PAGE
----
“the voice of all disabled New Zealanders”
which it has never credibly been.
If they were able to work together, we would see a stronger political voice, and a stronger set of outcomes across all disabilities.
Quite. Inadequate leadership and lack of investment in the infrastructure to support such collaboration. I lobbied - and worked hard - to solve that for many years, and you see how fruitful that has been.
For those disabled with high and very high and complex support needs “participation, socialisation and inclusion” are impossible without having these basic core care needs met.
And meeting those needs must be high priority, yes, on the basis they have no other options.
It should either be done properly, or not done at all.
With respect, I believe such a politics of perfection has held back progress because agencies are afraid to even start improving things. Because of the complexity of disability, there’s no way every initiative can work for everyone. If we wait for that, we’ll be waiting an awfully long time. And so will everyone else who needs change.
I addressed this in Council disability policy by insisting on constantly being explicit about who was affected by every initiative and monitoring equity between population groups over time.
For public agencies, that means a combination of how many options people have to meet their needs, and how many people are affected. Businesses may make slightly different assessments including the timing of costs and payoffs and where they believe their market lies.
In any case, I’d recommend organisations implement properly-structured html, machine-readable large print and NZ Sign Language options before most others. They also need a broader framework for understanding communication access, equity and universal design – and that’s where govt and community organisations have really dropped the ball.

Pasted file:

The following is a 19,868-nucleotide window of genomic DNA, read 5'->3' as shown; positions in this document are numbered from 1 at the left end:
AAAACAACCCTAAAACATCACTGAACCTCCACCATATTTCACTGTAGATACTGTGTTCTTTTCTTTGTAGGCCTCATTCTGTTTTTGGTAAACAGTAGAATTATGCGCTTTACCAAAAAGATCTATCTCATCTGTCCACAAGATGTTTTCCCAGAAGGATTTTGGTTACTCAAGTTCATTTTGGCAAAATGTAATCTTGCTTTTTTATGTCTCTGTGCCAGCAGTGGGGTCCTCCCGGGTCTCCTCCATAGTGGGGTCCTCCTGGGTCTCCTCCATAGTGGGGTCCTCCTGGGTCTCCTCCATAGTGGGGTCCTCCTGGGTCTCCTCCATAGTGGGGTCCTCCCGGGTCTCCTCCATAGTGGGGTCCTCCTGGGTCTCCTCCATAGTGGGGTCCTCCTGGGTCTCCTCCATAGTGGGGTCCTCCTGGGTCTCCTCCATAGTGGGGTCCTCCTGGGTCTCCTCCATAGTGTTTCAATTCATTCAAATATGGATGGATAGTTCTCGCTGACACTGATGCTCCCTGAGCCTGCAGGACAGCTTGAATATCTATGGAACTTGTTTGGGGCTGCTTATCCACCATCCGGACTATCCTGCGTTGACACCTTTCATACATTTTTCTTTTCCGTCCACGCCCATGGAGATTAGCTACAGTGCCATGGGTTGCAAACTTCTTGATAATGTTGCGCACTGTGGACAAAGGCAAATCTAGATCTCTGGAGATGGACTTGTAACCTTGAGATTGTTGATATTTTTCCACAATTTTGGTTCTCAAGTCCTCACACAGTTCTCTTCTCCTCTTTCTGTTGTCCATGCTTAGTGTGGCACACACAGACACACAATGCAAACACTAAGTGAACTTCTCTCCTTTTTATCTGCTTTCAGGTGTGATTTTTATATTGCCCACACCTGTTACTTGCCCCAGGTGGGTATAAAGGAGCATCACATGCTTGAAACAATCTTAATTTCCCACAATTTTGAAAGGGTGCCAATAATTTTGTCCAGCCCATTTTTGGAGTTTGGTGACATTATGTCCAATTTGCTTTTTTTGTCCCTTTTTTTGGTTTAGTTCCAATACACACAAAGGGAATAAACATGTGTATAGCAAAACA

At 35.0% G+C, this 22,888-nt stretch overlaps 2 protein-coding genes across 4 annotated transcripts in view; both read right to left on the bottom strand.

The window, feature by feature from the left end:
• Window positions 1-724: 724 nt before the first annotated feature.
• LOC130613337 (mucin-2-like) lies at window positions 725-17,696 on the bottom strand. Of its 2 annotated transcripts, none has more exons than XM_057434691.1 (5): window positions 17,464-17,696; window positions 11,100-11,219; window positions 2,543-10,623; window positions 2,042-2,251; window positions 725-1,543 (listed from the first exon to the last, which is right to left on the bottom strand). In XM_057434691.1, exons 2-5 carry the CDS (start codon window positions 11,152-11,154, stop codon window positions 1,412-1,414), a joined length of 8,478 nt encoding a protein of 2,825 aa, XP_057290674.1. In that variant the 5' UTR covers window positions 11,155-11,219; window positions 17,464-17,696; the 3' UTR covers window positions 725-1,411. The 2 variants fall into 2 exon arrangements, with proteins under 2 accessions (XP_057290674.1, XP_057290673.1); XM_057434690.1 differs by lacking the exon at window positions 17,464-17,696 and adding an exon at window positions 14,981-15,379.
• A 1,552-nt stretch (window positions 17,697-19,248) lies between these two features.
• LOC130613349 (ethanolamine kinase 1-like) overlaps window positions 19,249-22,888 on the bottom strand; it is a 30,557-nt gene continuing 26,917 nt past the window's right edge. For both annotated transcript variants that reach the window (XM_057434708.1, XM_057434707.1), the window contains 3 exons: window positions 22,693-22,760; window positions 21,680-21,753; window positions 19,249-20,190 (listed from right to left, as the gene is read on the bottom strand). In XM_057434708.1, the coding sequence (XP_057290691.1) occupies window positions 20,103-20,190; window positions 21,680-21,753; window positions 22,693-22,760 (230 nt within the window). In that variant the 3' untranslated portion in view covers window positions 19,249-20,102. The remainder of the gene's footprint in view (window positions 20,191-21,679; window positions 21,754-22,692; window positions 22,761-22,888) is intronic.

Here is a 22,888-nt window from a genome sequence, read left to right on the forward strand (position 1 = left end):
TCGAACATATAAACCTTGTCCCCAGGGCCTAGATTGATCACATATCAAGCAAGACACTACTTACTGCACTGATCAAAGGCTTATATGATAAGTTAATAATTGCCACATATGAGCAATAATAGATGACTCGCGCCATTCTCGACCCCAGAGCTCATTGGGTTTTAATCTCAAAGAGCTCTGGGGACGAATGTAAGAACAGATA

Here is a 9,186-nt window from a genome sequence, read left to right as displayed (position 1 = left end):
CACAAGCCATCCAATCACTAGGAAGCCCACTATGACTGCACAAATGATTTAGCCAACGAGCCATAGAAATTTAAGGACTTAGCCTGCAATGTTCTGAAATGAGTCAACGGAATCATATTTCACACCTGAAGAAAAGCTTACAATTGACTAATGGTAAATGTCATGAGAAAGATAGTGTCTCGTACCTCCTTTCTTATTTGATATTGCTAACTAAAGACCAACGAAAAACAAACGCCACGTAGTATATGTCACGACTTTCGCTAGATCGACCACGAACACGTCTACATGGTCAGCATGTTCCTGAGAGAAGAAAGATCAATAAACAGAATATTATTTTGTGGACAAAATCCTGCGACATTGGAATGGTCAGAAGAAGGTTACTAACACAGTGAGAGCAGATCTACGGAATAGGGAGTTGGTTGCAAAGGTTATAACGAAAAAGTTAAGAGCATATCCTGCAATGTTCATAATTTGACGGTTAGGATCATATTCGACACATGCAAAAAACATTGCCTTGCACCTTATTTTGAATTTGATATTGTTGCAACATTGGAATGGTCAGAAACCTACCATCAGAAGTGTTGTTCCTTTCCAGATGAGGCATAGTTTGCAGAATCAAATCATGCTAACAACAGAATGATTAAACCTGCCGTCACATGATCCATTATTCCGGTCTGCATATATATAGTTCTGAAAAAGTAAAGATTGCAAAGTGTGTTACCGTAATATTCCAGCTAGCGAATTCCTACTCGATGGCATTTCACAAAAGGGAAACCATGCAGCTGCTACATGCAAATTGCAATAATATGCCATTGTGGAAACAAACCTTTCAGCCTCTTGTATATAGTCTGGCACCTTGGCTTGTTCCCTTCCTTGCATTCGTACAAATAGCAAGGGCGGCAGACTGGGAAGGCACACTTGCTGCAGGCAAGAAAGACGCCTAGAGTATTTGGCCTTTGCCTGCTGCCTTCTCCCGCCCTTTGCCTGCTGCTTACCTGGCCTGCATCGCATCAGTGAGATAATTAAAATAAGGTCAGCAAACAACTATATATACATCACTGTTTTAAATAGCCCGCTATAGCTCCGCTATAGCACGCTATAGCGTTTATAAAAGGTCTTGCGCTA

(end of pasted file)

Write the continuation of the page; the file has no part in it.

Can you link to your thesis, Jonathan. I for one would be interested to read it.
Though ideally there would not be any rationing of resources or policy attention, the number of New Zealanders with impaired hearing greatly outnumbers those with impaired sight. The Greens also have that internal mana to draw on from Mojo's well-publicised early experience in parliament.
I'm delighted to see a disability policy which does not emphasise personal disability support services - knowing that any coalition will have other parties which pick that up. Some specialisation by parties is great.
bonus points for crossing a railway
I'm not sure I have it in me to do that any more. Fuck them.
a fair response. we're not obliged to waste energy on moral turds.
the word Farrar incited while blocking me after myself and the current Privacy Commisioner challenged him on his conduct immmediately after lawyer Greg King's suicide. Entitled scumbag.
if you Like em on Bookface.
a detail worth including
Danyl has been polarised by reading Dirty Politics.
There’s no one comparable to Slater on the left of politics, or blogging. He is a phenomenon unique to the National Party. Key can insist that this is all just a lie, just a conspiracy story, but people who read the book know that this is simply documentation from Slater’s emails and that the Prime Minister is lying to their faces.
Whatever the wider implications, the book has had a profound effect on me, personally. Something that doesn’t come across in the news coverage about Dirty Politics, and Cameron Slater, Jason Ede, Jordan Williams, Simon Lusk et al is just how fucking awful these people are. They spend their lives trying to poison and contaminate our politics. They enjoy seeing people suffer. They get excited by the idea of breaking up the marriages of their political enemies and ruining their lives. And John Key stands up and bleats about how everything they do is fine, and the people on the left are the nasty ones. Fuck him.